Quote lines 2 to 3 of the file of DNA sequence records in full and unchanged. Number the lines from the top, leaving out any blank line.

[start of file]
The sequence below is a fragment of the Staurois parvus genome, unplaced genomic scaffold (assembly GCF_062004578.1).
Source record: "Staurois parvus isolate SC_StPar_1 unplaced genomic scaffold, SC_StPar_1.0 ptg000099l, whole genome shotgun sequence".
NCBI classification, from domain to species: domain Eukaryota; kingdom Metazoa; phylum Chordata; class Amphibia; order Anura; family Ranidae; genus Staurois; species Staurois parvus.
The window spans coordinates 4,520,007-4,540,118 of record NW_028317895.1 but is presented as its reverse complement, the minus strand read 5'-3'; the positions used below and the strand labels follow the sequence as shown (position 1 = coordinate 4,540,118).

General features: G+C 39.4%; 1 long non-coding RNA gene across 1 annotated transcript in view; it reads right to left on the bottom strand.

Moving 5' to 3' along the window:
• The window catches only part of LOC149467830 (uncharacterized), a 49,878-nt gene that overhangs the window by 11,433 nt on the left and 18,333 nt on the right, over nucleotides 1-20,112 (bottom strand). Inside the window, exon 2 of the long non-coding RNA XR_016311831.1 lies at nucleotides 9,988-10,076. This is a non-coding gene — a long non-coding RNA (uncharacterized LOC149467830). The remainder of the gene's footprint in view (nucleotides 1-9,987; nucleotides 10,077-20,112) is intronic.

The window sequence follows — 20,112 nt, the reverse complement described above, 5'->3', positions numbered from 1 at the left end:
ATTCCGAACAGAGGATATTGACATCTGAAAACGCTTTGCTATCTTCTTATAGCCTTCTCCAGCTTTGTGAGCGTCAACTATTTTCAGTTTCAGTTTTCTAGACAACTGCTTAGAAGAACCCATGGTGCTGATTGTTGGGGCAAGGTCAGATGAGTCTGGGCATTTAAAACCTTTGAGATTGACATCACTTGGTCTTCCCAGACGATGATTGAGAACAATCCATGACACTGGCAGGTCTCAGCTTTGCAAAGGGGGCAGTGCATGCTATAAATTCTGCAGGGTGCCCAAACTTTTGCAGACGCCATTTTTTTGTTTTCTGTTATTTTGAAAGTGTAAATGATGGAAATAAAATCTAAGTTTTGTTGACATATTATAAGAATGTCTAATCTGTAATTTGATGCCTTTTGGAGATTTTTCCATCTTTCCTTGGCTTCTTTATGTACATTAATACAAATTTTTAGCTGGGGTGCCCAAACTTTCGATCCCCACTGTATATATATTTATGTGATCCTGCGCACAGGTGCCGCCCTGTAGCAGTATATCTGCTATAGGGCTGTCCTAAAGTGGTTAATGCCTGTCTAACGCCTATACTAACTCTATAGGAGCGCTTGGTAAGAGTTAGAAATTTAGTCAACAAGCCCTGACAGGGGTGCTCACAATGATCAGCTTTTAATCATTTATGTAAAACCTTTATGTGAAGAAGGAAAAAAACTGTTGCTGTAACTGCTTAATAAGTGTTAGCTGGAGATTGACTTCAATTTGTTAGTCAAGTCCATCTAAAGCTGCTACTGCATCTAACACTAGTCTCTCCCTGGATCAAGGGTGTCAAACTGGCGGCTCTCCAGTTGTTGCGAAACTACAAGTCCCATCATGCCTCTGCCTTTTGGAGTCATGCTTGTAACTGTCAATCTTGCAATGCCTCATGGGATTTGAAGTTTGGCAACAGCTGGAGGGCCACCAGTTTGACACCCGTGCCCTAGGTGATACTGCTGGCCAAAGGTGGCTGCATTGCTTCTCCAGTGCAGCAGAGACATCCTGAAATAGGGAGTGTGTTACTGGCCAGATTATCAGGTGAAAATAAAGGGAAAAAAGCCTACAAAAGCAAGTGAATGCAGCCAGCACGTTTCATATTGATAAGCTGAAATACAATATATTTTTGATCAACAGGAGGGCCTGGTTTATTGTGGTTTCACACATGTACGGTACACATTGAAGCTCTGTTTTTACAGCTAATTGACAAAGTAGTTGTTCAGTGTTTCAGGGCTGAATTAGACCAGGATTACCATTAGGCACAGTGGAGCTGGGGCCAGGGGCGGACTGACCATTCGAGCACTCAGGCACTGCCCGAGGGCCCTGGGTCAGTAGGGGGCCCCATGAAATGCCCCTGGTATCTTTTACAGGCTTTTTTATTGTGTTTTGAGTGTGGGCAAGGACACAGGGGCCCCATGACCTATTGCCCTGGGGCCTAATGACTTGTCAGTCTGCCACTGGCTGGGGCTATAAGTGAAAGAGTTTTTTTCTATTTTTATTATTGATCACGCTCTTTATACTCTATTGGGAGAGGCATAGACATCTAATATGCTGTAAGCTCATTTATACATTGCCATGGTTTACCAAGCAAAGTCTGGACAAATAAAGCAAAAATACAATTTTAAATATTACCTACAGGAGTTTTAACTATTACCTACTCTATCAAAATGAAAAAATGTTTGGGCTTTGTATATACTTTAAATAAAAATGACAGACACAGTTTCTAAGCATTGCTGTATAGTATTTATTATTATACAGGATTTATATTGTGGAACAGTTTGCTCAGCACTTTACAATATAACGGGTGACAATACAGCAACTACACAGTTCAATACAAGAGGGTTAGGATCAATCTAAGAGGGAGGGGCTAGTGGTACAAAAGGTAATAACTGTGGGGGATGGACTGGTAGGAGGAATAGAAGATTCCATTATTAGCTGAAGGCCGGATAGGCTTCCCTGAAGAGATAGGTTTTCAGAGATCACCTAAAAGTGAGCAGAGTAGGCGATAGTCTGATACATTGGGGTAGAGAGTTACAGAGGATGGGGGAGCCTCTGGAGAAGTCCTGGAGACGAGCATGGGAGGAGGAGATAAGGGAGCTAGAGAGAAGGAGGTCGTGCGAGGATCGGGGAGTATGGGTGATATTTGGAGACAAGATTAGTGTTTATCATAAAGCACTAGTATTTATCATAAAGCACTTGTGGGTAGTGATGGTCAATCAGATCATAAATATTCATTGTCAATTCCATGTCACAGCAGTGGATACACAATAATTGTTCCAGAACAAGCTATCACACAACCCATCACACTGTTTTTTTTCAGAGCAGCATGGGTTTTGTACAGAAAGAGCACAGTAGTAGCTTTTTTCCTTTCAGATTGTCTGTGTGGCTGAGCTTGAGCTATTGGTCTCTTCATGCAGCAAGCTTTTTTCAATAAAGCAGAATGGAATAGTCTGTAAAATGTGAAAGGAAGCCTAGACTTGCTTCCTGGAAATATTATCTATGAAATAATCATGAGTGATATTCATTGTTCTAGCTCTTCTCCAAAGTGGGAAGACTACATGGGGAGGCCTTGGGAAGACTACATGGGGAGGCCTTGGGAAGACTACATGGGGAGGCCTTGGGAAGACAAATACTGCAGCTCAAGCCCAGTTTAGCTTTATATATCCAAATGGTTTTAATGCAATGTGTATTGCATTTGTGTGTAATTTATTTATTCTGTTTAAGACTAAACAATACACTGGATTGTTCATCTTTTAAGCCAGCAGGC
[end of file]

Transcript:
Source record: "Staurois parvus isolate SC_StPar_1 unplaced genomic scaffold, SC_StPar_1.0 ptg000099l, whole genome shotgun sequence".
NCBI classification, from domain to species: domain Eukaryota; kingdom Metazoa; phylum Chordata; class Amphibia; order Anura; family Ranidae; genus Staurois; species Staurois parvus.